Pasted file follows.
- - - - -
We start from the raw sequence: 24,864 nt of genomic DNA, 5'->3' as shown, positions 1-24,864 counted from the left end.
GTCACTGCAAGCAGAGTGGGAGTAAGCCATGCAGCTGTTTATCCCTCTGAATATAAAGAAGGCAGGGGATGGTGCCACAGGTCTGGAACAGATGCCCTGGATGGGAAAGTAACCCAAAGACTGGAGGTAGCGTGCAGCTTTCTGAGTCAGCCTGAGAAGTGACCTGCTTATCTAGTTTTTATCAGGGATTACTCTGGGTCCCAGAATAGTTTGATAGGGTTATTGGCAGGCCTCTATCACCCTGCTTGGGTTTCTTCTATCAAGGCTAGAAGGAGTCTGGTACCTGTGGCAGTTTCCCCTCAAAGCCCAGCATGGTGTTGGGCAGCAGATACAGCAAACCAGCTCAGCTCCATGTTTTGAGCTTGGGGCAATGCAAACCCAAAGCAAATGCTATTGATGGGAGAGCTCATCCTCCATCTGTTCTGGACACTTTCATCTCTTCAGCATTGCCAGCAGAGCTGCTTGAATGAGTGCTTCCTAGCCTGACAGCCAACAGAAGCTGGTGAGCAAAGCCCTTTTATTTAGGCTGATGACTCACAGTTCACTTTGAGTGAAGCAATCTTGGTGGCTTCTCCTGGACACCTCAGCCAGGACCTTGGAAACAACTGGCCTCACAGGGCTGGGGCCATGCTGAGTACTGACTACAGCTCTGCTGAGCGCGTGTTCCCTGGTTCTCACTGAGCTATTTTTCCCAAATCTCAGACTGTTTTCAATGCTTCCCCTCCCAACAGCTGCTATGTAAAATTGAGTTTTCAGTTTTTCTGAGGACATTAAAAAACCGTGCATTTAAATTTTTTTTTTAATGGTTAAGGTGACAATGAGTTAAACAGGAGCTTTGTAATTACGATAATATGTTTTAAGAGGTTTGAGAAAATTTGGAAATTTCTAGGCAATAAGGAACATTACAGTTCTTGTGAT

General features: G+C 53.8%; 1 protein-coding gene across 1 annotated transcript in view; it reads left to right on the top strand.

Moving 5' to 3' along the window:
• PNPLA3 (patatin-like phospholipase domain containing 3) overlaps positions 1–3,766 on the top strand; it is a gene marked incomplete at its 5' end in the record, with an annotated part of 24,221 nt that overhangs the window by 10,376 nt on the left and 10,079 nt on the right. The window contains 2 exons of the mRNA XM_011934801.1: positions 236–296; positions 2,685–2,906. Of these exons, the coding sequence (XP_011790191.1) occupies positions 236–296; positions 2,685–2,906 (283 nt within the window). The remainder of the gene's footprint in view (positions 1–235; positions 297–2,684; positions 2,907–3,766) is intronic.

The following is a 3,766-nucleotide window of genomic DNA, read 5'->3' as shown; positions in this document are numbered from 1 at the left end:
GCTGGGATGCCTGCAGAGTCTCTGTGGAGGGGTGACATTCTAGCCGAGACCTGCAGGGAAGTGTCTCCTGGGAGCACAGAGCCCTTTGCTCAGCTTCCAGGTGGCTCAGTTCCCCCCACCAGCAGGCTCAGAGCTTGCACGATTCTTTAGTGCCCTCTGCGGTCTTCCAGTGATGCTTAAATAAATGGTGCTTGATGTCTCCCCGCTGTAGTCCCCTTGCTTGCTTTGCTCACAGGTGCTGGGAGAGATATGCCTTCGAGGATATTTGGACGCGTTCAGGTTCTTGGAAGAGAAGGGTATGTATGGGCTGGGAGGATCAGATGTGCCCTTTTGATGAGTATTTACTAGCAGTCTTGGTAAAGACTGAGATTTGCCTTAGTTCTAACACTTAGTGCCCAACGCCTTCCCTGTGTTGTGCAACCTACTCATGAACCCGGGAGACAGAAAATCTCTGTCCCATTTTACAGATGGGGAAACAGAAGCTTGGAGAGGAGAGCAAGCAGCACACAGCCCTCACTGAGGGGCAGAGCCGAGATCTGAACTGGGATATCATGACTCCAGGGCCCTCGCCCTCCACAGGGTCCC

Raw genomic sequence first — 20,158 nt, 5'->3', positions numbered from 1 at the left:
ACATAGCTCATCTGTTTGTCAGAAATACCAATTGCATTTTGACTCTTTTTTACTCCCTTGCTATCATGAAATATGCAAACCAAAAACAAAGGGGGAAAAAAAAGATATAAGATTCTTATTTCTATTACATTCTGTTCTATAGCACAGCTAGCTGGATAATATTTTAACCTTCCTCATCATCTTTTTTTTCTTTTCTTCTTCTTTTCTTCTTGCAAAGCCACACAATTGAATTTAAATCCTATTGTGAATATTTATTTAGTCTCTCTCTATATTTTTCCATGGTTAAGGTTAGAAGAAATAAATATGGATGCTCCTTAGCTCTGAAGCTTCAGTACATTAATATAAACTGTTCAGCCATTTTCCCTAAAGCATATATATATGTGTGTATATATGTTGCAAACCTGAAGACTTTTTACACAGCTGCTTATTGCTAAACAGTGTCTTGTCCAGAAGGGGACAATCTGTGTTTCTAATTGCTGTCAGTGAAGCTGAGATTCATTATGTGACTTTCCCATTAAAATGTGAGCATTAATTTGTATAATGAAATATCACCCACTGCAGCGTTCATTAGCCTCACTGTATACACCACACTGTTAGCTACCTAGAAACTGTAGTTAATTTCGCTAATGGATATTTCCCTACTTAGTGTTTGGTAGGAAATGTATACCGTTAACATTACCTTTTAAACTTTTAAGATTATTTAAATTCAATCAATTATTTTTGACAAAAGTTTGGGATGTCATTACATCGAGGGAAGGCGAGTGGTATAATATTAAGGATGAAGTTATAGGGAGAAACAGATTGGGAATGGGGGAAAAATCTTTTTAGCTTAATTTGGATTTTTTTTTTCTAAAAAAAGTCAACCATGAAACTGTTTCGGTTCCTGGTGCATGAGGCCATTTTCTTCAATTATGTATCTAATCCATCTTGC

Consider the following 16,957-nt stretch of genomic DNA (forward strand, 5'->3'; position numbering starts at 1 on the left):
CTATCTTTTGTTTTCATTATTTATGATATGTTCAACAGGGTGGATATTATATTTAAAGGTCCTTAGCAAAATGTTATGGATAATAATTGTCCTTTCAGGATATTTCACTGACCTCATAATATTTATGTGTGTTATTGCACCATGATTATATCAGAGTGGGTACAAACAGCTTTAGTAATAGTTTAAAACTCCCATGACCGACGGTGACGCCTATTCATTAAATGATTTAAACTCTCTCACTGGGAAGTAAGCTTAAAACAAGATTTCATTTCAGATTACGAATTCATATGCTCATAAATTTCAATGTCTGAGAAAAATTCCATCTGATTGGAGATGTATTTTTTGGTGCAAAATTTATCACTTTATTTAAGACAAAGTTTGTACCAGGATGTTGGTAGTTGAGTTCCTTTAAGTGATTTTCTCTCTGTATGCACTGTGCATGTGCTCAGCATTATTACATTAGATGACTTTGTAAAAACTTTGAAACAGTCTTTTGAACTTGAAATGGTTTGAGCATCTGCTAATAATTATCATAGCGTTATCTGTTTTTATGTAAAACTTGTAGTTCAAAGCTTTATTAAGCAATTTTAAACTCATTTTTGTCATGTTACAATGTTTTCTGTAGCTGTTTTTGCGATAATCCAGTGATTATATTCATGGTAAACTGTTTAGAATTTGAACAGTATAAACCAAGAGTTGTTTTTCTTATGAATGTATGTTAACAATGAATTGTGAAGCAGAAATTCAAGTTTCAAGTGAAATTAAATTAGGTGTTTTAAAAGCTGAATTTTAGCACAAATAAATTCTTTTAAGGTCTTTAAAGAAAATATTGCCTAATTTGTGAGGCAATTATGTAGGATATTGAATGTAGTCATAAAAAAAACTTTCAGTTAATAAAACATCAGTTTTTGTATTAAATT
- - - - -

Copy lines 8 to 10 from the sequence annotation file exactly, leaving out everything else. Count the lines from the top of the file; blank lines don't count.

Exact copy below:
Raw genomic sequence first — 20,158 nt, 5'->3', positions numbered from 1 at the left:
ACATAGCTCATCTGTTTGTCAGAAATACCAATTGCATTTTGACTCTTTTTTACTCCCTTGCTATCATGAAATATGCAAACCAAAAACAAAGGGGGAAAAAAAAGATATAAGATTCTTATTTCTATTACATTCTGTTCTATAGCACAGCTAGCTGGATAATATTTTAACCTTCCTCATCATCTTTTTTTTCTTTTCTTCTTCTTTTCTTCTTGCAAAGCCACACAATTGAATTTAAATCCTATTGTGAATATTTATTTAGTCTCTCTCTATATTTTTCCATGGTTAAGGTTAGAAGAAATAAATATGGATGCTCCTTAGCTCTGAAGCTTCAGTACATTAATATAAACTGTTCAGCCATTTTCCCTAAAGCATATATATATGTGTGTATATATGTTGCAAACCTGAAGACTTTTTACACAGCTGCTTATTGCTAAACAGTGTCTTGTCCAGAAGGGGACAATCTGTGTTTCTAATTGCTGTCAGTGAAGCTGAGATTCATTATGTGACTTTCCCATTAAAATGTGAGCATTAATTTGTATAATGAAATATCACCCACTGCAGCGTTCATTAGCCTCACTGTATACACCACACTGTTAGCTACCTAGAAACTGTAGTTAATTTCGCTAATGGATATTTCCCTACTTAGTGTTTGGTAGGAAATGTATACCGTTAACATTACCTTTTAAACTTTTAAGATTATTTAAATTCAATCAATTATTTTTGACAAAAGTTTGGGATGTCATTACATCGAGGGAAGGCGAGTGGTATAATATTAAGGATGAAGTTATAGGGAGAAACAGATTGGGAATGGGGGAAAAATCTTTTTAGCTTAATTTGGATTTTTTTTTTCTAAAAAAAGTCAACCATGAAACTGTTTCGGTTCCTGGTGCATGAGGCCATTTTCTTCAATTATGTATCTAATCCATCTTGC

Consider the following 16,957-nt stretch of genomic DNA (forward strand, 5'->3'; position numbering starts at 1 on the left):